Heads Up, Property Investors And Expat Entrepreneurs—This Caribbean Market Is Ripe With Opportunity
I’m in the Dominican Republic this week for our Live and Invest in the DR Conference, which kicks off Wednesday in Santo Domingo. I arrived early to give myself time to check out Punta Cana, which I haven’t seen in 10 years. This is the easternmost tip of this country, with 32 kilometers of white-sand Caribbean coast, prime for development. And, indeed, the region has developed since I was last here a decade ago. Punta Cana is growing up to become Cancun-light.
The white-sand beaches are lined with all-inclusive resorts and condo complexes set up as rentals, and the streets behind the beaches are lined with strip malls, restaurants, and shops, plus adventure parks and other entertainment options. Not my scene at all, but a typical vacationer’s paradise. I wouldn’t suggest thinking about living or retiring here, but expat entrepreneurs and investors should take note. Opportunity abounds in this big, established, and continually expanding tourism market.
The easiest way to take a position would be to invest in a tourist rental property. The condo complex where I’m staying was designed specifically for this purpose. The development sits just back from the beach (it’s about a 35-meter walk), and units rent for reasonable rates.
I’m spending today and tomorrow with local real estate agents who will be taking me to see as many different rental investment options as I have time for and helping me to understand how the numbers work for rental returns.
Dominican Republic's Tourist Market
I’m impressed by the diversity of the Dominican Republic’s tourist market. Three planes landed at the international airport at the same time I arrived—one from Europe, one from Panama, and my flight from New York. The Dominican Republic has long attracted beach-lovers from Europe and South America. North American holiday-goers are a more recent addition to the mix.
As more Americans discover what the Dominican Republic has to offer (quintessential Caribbean sand, sun, and fun for bargain prices compared with elsewhere in the Caribbean), tourist numbers should continue to grow.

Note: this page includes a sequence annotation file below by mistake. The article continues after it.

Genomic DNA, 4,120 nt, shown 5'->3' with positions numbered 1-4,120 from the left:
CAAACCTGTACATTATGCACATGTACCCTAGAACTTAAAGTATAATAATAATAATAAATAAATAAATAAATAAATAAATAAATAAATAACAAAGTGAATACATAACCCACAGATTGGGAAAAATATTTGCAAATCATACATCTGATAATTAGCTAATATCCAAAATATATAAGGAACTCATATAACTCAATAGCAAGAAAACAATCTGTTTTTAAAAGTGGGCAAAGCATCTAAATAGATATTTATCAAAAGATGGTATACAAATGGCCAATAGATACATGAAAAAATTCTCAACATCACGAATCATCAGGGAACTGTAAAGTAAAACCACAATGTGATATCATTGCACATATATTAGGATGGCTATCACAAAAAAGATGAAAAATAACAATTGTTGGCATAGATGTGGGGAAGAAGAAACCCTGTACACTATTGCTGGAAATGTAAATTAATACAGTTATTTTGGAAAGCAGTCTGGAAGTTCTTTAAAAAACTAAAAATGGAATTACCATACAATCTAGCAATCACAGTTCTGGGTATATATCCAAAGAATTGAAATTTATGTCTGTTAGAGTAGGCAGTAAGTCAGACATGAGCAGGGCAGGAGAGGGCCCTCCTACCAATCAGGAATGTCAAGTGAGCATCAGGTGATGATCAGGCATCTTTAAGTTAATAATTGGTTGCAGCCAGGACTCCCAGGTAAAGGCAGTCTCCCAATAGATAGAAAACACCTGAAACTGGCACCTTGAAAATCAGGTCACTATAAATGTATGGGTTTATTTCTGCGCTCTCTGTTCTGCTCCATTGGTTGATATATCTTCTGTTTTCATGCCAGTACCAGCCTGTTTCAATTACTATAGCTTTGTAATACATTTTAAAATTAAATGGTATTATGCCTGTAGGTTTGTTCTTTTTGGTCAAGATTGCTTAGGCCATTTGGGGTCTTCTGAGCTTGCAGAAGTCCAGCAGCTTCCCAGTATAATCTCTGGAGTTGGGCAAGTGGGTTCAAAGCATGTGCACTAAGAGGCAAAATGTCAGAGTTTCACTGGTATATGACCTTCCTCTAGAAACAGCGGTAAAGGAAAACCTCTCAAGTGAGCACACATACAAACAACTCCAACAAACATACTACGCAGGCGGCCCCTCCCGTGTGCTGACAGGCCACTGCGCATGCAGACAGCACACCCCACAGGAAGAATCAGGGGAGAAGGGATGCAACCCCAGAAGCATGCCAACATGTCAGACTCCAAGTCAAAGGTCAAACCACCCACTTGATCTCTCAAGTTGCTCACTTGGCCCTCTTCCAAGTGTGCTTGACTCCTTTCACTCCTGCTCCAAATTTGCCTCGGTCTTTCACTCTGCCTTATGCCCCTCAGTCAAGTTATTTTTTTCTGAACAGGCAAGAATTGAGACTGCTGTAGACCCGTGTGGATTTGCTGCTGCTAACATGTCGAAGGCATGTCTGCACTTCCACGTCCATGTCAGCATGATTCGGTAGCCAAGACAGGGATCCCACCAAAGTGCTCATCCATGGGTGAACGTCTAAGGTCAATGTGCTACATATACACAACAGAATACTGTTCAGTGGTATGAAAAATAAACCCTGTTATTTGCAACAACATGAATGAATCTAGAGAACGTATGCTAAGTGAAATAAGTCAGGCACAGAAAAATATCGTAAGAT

The DR attracts a diverse tourist population and offers diverse tourism options. In addition to Punta Cana (which I see as a less crowded alternative to Cancun), the Dominican Republic has the Samana Peninsula, specifically Las Terrenas, which offers an entirely different white-sand experience. Las Terrenas is a charming beach town with Euro-chic undertones. This is a good option not only for a tourist rental investment, but also if you’re looking for a place to live or retire in the Caribbean. Las Terrenas is home to a sizable expat community.
The country’s northern coast offers more resort options around Puerto Plata and more Caribbean lifestyle choices slightly to the east around Sosua. Then there is Santo Domingo, the first permanent settlement in the New World and the Caribbean’s only medieval Spanish city. Santo Domingo’s extensive colonial zone offers, again, interesting options for both investment and lifestyle. I enjoy Santo Domingo’s old town in part because it has yet to be populated with expats like Cuenca in Ecuador.
My point, which is being strongly reinforced this return trip, is that both the real estate investor and the expat entrepreneur should be paying attention to what the Dominican Republic has to offer. I’m looking forward to digging deep into the opportunities available here right now with the help of our in-country contacts, all of whom will be joining me in Santo Domingo starting Wednesday morning.
If you’re making your way to the island to be in the room with us, I’ll see you soon.
“Lief, you wrote recently about aggressive anti-money-laundering efforts under way around the world. Is this a problem moving overseas? How about sending money to a bank in another country in hopes of making a home purchase or a business purchase?”
You should confirm in advance that the bank where you’re sending the funds will accept the transfer. In other words, yes, the current very aggressive global anti-money-laundering agenda can interfere with the kinds of transfers you’re suggesting. The bigger the amount being transferred, the greater the chance of a problem.
You should be fine sending funds to your overseas attorney or directly to the developer you’re buying from (though the latter creates new risks to do with how much you can trust the developer you’re buying from). In either case, any challenges associated with accepting the funds become the concern of the party you’re sending the money to. It’s on them to make sure their bank accepts the transfer.